Peripheral wall 159 of cover 18 has cut through it a plurality of clearance holes 187 and correspondingly positioned threaded holes are cut into the wall 190 of casing 17. The compressor is assembled by setting stationary scroll member 11 into casing 17 to rest against an inwardly directed annular shoulder 191 cut into the internal wall of casing 17 at a level such that the surface of peripheral wall 145 of the scroll member is flush with the surface of casing wall 190 to allow wall 159 of cover 18 to make a fluid-tight seal, through gasket 195, with the stationary scroll member and the casing. This assembly is accomplished through the use of screws 196 (FIG. 1) running through cover 18 into casing 17 and screws 197 running through cover 18 and holes 173 into threaded holes 153 in end plate 115 of stationary scroll member 11.
With this assembly there are defined between the stationary scroll member and the cover an upper low-pressure manifold 200 and an oil sump 201 into which oil droplets, collected on separator screen surface 183, are directed around the inner periphery of stationary scroll member 14 and cover 18 to the drainage passage 128. Branching off from oil inlet passage 128 are communicating oil supply passages 211, 212 and 213 which are drilled in casing 17. Oil flows through this series of passages into the fluid-tight chamber 214 defined in crankshaft housing 95, around roller bearings 99, then through a plurality of passages 215 in crankplate 15, into contact with the bearings of swing-link assembly 14 and the axial load-carrying/coupling component 12 and finally into the scroll pumping chambers. Oil volume in the compressed fluid discharged through passage 170 is usually less than 3 percent. Oil returning from the air conditioning system is separated out, as explained above, in oil separator 177.
The scroll compressor of this invention is unique in that it exhibits a high performance over a range of speeds and gas pressures, is in perfect dynamic balance and is essentially noiseless and vibration free while being extremely compact and light-weight. It is particularly suited for incorporation in automotive air-conditoners.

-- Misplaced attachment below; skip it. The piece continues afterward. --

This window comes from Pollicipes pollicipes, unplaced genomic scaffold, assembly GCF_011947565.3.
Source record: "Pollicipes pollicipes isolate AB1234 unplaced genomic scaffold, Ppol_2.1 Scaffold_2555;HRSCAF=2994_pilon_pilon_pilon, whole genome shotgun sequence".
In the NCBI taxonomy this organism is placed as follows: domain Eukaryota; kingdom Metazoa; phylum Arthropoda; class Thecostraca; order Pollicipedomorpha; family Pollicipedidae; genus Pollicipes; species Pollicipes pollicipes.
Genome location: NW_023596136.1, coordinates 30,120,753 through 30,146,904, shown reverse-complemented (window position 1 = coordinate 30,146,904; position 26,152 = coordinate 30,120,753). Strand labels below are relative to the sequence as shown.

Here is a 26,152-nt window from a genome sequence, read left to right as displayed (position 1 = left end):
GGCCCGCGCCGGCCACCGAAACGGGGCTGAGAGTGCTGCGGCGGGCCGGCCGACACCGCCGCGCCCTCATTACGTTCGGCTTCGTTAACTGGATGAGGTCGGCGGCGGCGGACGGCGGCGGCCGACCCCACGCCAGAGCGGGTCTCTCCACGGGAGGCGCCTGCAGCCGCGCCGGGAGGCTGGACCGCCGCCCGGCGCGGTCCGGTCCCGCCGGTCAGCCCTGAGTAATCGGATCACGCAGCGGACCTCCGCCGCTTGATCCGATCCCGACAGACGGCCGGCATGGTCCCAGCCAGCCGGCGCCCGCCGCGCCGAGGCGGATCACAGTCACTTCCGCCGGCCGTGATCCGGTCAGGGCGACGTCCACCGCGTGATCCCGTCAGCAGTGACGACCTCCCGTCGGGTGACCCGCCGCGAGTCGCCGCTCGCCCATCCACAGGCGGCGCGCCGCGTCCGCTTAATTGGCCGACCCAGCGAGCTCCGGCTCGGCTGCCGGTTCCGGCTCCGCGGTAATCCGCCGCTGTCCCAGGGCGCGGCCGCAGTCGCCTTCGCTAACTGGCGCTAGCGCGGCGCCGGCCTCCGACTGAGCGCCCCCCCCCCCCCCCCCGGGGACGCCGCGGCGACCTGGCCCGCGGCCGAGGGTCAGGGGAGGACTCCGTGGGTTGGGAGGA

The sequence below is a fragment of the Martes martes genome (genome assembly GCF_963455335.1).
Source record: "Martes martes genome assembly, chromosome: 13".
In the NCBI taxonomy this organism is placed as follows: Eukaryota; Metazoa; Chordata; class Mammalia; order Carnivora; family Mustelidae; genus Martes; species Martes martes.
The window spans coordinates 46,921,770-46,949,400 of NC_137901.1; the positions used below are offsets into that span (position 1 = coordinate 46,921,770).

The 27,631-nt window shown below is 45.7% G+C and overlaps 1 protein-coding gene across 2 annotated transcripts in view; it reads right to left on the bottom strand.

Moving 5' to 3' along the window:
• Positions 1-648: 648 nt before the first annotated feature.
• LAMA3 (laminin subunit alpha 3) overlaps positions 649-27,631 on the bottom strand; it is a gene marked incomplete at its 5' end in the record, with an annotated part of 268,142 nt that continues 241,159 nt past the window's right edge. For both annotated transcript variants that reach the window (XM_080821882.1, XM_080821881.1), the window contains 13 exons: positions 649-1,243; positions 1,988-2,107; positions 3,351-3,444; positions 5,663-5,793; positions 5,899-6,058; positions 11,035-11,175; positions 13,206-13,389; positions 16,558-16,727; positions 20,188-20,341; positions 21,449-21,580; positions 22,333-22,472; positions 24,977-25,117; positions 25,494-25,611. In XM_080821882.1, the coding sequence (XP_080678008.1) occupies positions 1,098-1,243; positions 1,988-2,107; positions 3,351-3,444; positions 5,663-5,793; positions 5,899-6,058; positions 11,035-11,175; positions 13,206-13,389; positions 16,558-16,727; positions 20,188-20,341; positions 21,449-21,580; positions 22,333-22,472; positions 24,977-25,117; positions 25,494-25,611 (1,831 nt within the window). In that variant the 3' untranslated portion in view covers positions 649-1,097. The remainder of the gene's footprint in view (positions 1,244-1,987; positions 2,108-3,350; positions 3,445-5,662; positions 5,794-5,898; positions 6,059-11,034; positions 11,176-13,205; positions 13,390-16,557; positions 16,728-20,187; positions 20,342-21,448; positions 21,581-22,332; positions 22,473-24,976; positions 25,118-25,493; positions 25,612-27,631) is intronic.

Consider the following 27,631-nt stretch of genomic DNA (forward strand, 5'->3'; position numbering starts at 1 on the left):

It will thus be seen that the objects set forth above, among those made apparent from the preceding description, are efficiently attained and, since certain changes may be made in the above constructions without departing from the scope of the invention, it is intended that all matter contained in the above description or shown in the accompanying drawings shall be interpreted as illustrative and not in a limiting sense.
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|EP1679441A1 *||Jan 4, 2006||Jul 12, 2006||Kabushiki Kaisha Toyota Jidoshokki||Scroll compressor|
|U.S. Classification||418/55.5, 418/57, 418/DIG.1, 418/98, 418/151, 418/55.6|
|International Classification||F04C29/00, F04C18/02|
|Cooperative Classification||Y10S418/01, F04C29/0021, F04C18/0215|
|European Classification||F04C29/00C, F04C18/02B2|
|Apr 1, 1981||AS||Assignment|
Owner name: ARTHUR D. LITTLE, INC., MASSACHUSETTS
Free format text: ASSIGNMENT OF ASSIGNORS INTEREST.;ASSIGNORS:MC CULLOUGH, JOHN E.;DIECKMANN, JOHN T.;HOSMER, THOMAS P.;REEL/FRAME:005123/0782
Effective date: 19810401
|Jan 21, 1993||FPAY||Fee payment|
Year of fee payment: 4
|Aug 19, 1997||REMI||Maintenance fee reminder mailed|
|Jan 11, 1998||LAPS||Lapse for failure to pay maintenance fees|
|Mar 24, 1998||FP||Expired due to failure to pay maintenance fee|
Effective date: 19980114